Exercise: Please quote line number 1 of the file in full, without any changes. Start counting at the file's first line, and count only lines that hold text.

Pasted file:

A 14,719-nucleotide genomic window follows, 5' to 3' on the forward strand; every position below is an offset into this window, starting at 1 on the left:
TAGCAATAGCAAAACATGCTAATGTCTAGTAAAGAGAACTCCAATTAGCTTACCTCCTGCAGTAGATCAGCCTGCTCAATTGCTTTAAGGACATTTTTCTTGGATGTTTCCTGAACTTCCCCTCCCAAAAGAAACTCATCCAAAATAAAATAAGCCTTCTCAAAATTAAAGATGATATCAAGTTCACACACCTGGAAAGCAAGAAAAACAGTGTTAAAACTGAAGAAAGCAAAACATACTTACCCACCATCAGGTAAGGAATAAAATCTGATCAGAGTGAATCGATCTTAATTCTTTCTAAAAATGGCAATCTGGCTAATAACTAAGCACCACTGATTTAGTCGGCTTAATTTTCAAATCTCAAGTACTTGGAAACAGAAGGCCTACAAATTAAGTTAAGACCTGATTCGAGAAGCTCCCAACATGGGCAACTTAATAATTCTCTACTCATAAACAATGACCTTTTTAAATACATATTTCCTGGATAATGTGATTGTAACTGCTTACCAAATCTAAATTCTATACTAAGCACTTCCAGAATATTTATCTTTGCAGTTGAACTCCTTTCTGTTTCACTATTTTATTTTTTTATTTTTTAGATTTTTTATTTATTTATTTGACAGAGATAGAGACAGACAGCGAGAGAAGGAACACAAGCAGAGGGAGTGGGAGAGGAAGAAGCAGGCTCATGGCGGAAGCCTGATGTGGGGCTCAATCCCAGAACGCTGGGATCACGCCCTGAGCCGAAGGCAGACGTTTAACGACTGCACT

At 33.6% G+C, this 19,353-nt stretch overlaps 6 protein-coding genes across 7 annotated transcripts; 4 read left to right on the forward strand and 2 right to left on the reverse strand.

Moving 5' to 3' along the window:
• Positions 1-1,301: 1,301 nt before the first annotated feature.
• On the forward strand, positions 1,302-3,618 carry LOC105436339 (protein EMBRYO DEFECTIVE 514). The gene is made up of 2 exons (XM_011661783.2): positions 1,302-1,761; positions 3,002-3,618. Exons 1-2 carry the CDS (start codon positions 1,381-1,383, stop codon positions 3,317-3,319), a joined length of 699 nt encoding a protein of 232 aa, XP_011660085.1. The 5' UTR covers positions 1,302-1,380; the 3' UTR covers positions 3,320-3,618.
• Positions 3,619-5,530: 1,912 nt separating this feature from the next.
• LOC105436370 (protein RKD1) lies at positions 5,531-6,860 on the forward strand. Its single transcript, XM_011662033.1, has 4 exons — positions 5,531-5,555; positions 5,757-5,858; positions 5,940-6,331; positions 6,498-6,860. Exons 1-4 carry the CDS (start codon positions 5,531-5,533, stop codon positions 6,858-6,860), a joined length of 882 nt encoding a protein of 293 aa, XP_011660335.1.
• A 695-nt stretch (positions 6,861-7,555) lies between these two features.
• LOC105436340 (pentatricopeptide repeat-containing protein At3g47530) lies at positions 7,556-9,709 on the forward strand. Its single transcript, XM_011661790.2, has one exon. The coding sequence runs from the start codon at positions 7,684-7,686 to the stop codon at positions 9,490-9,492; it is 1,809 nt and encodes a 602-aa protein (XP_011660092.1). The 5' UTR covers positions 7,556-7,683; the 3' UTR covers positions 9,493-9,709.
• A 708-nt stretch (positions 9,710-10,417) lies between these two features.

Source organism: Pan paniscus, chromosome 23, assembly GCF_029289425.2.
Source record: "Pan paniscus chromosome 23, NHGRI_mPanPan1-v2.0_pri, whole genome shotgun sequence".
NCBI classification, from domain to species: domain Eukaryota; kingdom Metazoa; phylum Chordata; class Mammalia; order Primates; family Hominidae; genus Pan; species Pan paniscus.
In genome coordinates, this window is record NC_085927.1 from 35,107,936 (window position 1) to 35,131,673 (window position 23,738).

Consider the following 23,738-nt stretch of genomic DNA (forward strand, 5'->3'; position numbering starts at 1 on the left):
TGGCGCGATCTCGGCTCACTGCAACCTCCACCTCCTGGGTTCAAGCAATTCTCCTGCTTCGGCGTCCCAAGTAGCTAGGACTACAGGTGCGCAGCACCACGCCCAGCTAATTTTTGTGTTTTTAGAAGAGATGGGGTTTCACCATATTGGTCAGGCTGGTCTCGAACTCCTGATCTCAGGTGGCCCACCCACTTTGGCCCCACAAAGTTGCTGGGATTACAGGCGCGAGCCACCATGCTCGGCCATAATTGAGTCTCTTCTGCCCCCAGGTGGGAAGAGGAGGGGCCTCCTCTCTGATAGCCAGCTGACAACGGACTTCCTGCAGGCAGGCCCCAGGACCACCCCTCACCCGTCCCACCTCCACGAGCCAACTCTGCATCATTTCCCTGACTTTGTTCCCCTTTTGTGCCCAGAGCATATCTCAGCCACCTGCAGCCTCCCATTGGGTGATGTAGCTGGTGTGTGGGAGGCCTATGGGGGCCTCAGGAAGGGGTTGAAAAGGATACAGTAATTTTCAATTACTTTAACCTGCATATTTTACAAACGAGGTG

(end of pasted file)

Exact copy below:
A 14,719-nucleotide genomic window follows, 5' to 3' on the forward strand; every position below is an offset into this window, starting at 1 on the left: